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Larry Cherubino, "I spent many vintages working and consulting in Sicily, especially for the winery Planeta.  It was very interesting as a winemaker and as a tourist with my wife Edwina.  You have so many microclimates in Sicily, allowing for a very wide range of grapes.  After working with Planeta for several vintages, they came to visit us in Australia and I showed them what we were doing with Riesling.  They were so impressed with the style of riesling we were able to produce that they went back and now Planeta produces Riesling in their Etna vineyards." 

Written by Tom Hyde, Forbes Magazine: 

Talk to enough Sicilian producers and you’ll learn they believe that Sicily is a magical place to make wine, as it is such a distinctive land. “The climate, the countryside, the customs, the terroir and its varieties are very different from other regions,” says Alessio Planeta, co-proprietor of his family’s winery, one of the region’s greatest ambassadors.

Today, the wines of the Etna District in northeastern Sicily, are the ones that garner the greatest attention. “Etna is the hot ticket for driving Sicily’s quality image, both in Italy and abroad, with its cooler climate, volcanic contenders red Nerello Mascalese and white Carricante having attracted much global attention among sommeliers and independent merchants,” Rallo remarks. Planeta agrees, commenting, “Etna has the magic at the moment and is a positive thing for all of the island.”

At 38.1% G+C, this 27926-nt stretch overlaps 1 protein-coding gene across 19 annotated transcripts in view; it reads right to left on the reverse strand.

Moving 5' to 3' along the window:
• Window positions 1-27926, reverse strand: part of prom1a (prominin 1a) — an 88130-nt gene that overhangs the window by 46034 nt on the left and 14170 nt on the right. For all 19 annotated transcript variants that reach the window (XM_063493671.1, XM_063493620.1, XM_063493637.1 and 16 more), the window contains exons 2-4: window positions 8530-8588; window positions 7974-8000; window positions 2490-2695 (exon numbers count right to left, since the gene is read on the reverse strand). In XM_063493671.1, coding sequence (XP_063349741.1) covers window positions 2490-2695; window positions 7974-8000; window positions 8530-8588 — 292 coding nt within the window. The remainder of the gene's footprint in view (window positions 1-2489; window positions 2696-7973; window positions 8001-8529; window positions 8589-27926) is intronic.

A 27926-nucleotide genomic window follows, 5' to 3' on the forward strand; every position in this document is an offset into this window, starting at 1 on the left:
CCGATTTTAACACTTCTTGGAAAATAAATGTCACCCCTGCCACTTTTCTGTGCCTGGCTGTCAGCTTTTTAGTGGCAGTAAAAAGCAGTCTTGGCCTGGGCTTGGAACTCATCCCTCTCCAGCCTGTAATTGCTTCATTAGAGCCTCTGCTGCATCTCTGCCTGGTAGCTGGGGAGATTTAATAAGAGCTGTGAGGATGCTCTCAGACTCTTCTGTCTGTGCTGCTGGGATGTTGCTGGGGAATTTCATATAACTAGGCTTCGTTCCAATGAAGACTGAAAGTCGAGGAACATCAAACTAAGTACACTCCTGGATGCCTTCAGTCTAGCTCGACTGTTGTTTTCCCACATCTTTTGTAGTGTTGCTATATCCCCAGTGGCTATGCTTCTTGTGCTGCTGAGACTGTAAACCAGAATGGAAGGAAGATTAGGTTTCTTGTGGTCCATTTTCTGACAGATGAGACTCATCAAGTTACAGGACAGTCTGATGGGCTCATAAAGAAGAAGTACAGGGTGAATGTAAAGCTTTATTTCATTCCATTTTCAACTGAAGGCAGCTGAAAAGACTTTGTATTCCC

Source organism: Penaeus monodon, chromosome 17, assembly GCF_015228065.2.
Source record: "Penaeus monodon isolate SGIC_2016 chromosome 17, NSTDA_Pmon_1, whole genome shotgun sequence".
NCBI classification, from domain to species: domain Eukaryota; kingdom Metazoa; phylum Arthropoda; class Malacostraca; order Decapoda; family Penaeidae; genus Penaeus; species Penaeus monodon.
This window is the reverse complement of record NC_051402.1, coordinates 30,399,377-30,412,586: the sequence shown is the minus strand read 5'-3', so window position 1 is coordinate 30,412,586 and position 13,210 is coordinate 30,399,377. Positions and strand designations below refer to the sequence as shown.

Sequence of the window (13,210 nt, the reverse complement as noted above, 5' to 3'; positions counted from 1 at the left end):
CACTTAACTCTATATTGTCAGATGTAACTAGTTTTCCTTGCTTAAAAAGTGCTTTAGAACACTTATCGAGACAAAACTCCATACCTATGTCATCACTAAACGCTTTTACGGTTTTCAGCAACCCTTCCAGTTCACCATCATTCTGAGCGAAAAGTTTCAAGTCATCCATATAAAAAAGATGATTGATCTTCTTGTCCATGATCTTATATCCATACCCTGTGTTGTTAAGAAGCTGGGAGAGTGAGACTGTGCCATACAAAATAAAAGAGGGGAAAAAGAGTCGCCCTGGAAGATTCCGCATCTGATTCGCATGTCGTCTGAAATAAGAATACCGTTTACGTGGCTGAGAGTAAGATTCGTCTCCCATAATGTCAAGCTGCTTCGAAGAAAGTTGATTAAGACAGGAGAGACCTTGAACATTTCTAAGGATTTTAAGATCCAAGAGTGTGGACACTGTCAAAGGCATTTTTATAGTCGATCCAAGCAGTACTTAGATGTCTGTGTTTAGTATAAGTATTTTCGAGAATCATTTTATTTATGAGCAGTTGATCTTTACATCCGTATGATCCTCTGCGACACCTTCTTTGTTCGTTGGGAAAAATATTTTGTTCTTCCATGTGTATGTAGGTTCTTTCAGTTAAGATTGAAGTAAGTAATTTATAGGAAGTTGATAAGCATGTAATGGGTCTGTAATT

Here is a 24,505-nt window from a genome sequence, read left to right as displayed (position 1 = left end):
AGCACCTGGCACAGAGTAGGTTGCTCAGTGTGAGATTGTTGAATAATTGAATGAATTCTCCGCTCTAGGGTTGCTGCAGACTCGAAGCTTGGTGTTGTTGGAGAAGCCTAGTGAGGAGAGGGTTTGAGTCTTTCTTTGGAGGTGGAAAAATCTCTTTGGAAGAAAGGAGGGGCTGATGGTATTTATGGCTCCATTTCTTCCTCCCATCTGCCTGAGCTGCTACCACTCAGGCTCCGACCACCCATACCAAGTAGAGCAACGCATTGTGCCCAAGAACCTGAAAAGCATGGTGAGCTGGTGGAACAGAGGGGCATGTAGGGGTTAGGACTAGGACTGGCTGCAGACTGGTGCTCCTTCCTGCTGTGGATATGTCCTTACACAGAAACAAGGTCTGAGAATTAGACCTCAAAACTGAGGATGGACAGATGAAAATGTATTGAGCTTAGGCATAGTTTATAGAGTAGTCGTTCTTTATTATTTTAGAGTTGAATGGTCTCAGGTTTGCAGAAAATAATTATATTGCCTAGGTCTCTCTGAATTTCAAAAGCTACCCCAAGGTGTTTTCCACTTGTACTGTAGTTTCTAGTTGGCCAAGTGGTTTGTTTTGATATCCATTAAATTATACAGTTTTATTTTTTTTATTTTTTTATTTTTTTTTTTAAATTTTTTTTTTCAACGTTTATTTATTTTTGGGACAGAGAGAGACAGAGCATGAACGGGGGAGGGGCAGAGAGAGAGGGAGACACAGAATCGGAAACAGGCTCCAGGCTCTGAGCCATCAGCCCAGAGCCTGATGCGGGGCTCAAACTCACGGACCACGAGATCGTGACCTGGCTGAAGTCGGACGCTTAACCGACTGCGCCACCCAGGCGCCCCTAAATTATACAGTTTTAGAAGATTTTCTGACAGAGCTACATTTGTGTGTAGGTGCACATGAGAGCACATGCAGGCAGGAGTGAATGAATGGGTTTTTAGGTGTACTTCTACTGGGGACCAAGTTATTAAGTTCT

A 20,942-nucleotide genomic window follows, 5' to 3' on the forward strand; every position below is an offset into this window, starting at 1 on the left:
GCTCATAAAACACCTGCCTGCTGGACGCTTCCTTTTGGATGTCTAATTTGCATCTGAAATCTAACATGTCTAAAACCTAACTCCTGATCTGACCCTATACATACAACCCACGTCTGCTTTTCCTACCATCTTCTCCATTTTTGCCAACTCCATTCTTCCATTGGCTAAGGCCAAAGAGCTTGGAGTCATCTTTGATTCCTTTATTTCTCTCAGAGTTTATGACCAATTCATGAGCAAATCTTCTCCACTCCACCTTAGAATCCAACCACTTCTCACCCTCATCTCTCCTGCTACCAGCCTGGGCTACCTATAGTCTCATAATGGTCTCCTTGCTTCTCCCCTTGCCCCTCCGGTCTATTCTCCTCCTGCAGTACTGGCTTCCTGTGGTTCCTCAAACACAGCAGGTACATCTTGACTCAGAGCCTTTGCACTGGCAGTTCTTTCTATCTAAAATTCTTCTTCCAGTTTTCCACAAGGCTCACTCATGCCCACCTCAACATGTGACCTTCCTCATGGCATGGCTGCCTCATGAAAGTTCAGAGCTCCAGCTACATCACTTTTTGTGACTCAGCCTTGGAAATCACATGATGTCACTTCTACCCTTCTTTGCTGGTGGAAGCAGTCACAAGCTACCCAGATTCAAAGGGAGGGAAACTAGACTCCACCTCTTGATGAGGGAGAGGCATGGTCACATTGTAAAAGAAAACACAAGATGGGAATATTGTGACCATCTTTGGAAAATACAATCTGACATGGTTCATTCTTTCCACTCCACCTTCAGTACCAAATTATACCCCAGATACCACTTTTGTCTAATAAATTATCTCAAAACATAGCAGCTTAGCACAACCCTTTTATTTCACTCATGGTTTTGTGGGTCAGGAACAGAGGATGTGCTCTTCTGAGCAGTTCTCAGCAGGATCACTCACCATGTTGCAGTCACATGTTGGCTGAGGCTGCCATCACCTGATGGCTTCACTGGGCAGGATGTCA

The wines of Etna are something of a minor miracle given the rocky soils of volcanic ash and pumice that were formed by lava flow from the nearby volcano. It’s a difficult venture for a grape grower, notes Giuseppe Tornatore of the eponymous Etna estate. “It takes a lot of patience and dedication because what elsewhere is done in one year, it is done in two years in Etna. It takes a lot of sacrifice, suffering always the magnetism of the volcano and everything that depends on it.”

Examples of Etna Bianco are made primarily with the local Carricante grape and have various characteristics, with some offering melon and pear fruit, while others display distinct minerality, even resembling the wines of Chablis in Burgundy. Overall, the best of these whites have shown tremendous improvement in a very short period of time.

It is the reds however that are most famous, made from the indigenous Nerello Mascalese variety. These wines have been called “Italy’s Burgundies," and no wonder given the appealing cherry and sometimes strawberry aromas and its sleek finish. Some producers have opted as of late for a more powerful style of Etna Rosso that is more tannic (almost like a Nebbiolo-based wine from Piedmont), but this dual identity only adds to the allure of the red wines of Etna.

You must try: Federico Curtaz.  An absolute GEM and not so well-known yet, but gaining recognition and a bit of a cult following in the US, having recently been listed as "The Best Etna Bianco" from the New York Times.  

Map showing Sicily